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What is mindfulness and when should we use it?

The following article is written by happiness expert and psychologist Dr Melissa Weinberg from Deakin University’s School of Psychology. 

In a world where we find ourselves multi-tasking, always on the go, and struggling to balance all the stresses of modern day life, the mindfulness industry, complete with its calming mindful spaces, pungent scents and overpriced colouring books, is thriving.

Here, it’s claimed, is a cure for anxiety and distress, that will increase your happiness and physical health, and you can do it all from the comfort of your own couch. It’s so popular that there are more than 1500 apps to facilitate it, and vulnerable consumers have helped drive the leading US app, Headspace, to a business with an estimated value of $250million.

It’s even said to have been the secret behind Richmond’s 2017 AFL Grand Final win. Note: Richmond is not the only AFL club who practices mindfulness, so something doesn’t add up there …

So what is mindfulness and how can we reap the benefits to become healthier, happier, and infinitely more successful at everything we do?

In this two-part series, we’ll explore the effectiveness of mindfulness and the evidence for and against its use. Does it work? Should everyone do it? How long do you need to do it for to notice an impact?

To start with, we need to clarify what we’re talking about, and distinguish mindfulness as a psychotherapeutic technique from both deep breathing, and meditation.

Deep breathing

Deep breathing, or diaphragmatic breathing, is a type of breathing that involves filling the lungs with as much air as possible to facilitate more oxygen into the bloodstream with each breath. When you breathe this way, both the chest and stomach expand on air intake. To maximise the efficiency of deep breathing, the exhale is typically longer than the inhale, so deep breathers are taught to slowly blow out as much air as they can, imagining they are slowly blowing up a balloon and then gently letting the air go.

Often, musicians, swimmers, and other performers are very familiar with this type of breathing. They have been trained to use it to maximise the amount of air they take in, so that they can use it to enhance their performance on the stage or in the pool.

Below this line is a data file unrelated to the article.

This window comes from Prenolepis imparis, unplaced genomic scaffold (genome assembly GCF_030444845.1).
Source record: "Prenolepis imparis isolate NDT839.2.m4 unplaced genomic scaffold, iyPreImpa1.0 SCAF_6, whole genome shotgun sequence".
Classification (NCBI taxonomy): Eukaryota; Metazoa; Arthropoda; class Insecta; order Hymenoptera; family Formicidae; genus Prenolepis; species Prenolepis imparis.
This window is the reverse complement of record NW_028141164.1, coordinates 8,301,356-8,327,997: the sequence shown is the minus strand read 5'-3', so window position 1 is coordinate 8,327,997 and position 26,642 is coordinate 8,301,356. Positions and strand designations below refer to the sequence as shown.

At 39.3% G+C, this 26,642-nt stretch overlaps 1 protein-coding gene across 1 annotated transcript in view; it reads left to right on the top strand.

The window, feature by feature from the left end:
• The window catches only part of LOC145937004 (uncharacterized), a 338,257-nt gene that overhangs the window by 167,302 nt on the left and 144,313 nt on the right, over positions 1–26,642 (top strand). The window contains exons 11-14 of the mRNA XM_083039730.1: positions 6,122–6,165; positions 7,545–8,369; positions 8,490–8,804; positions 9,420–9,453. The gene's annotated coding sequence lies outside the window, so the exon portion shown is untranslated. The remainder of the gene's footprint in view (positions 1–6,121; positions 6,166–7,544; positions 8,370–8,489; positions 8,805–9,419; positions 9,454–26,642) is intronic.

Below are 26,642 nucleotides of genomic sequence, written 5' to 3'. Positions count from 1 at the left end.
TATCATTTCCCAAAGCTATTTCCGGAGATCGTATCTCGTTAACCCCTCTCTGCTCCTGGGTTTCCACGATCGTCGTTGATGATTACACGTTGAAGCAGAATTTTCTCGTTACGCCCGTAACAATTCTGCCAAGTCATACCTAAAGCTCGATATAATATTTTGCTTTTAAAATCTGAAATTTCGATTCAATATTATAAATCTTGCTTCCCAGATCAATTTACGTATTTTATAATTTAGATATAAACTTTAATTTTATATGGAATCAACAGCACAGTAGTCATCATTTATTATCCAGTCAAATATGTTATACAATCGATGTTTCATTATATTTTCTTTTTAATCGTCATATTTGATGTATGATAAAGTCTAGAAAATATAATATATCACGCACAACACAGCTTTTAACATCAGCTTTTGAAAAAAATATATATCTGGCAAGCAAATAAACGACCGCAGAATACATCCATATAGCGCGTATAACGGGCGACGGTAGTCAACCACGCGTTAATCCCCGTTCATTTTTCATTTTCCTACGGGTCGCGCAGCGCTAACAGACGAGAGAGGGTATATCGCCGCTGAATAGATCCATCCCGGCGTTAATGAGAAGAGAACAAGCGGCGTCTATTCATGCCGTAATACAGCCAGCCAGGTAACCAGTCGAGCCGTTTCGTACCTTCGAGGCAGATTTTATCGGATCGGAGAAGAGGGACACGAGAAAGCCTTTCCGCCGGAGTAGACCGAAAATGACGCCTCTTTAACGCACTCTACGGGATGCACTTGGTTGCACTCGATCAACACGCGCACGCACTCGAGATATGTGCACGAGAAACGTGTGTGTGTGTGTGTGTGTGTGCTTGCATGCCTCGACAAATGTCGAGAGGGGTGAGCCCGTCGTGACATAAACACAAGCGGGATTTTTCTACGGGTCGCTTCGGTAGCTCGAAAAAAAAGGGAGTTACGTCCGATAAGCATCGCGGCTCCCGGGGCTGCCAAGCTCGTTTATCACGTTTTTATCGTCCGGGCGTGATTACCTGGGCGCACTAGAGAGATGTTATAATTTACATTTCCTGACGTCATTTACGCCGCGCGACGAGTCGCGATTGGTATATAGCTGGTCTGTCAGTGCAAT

Importantly, deep breathing involves the conscious adaptation of a physiological state. It is the style of breathing that is invoked during meditation and mindfulness.

'When you’re being mindful, you are focused on whatever it is you are doing in the present moment.'

Dr Melissa Weinberg,
Deakin University


With a rich history spanning different cultures and religions, the term ‘meditation’ describes practices that aim to produce a calm, relaxed state of consciousness. These can include things like the repetition of mantras, visualisation, emotional-regulation strategies, and mindfulness. People can achieve this state through engaging in different exercises, like yoga.

Commonly, meditation conjures up the image of a monk sitting deep in contemplative thought, and is associated with the traditional Buddhist technique. This, in many ways, comes closest to the contemporary understanding of mindfulness.


Mindfulness involves moment-to-moment awareness. It’s paying attention in a very specific and intentional way, and adopting a non-judgmental and accepting approach. When you’re being mindful, you are focused on whatever it is you are doing in the present moment. You develop the capacity for meta-awareness, that is, the ability to notice whether your mind has wandered or become distracted, and can engage a strategy to return focus to the target stimulus, whether it be your breathing, the taste of the chocolate you’re eating, or the colour and texture of an object.

During meditation the focus is on feeling relaxed, but in mindfulness the focus is actually on your focus. So, it’s a state where you are intentionally focused and aware of what is going on in the present moment. Although people typically engage in mindfulness whilst sitting still with their eyes closed in an environment void of sound and bright lights, you can be mindful while lying in bed, mindful while drinking a cup of coffee, and mindful while you’re playing sport.

It might help to think of deep breathing as the physiological action, meditation as a strategy to achieve an emotional outcome, and being mindful as a cognitive state of focused, non-judgmental attention.

In the next piece, we’ll look at some of the important research on mindfulness, and explain how it can help to calm the brain, manage anxiety, and restore a sense of control.

Interested in learning more about how the mind works? Check out Deakin’s range of psychology courses. 

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Dr Melissa Weinberg
Dr Melissa Weinberg

Honorary Fellow, School of Psychology, Deakin University

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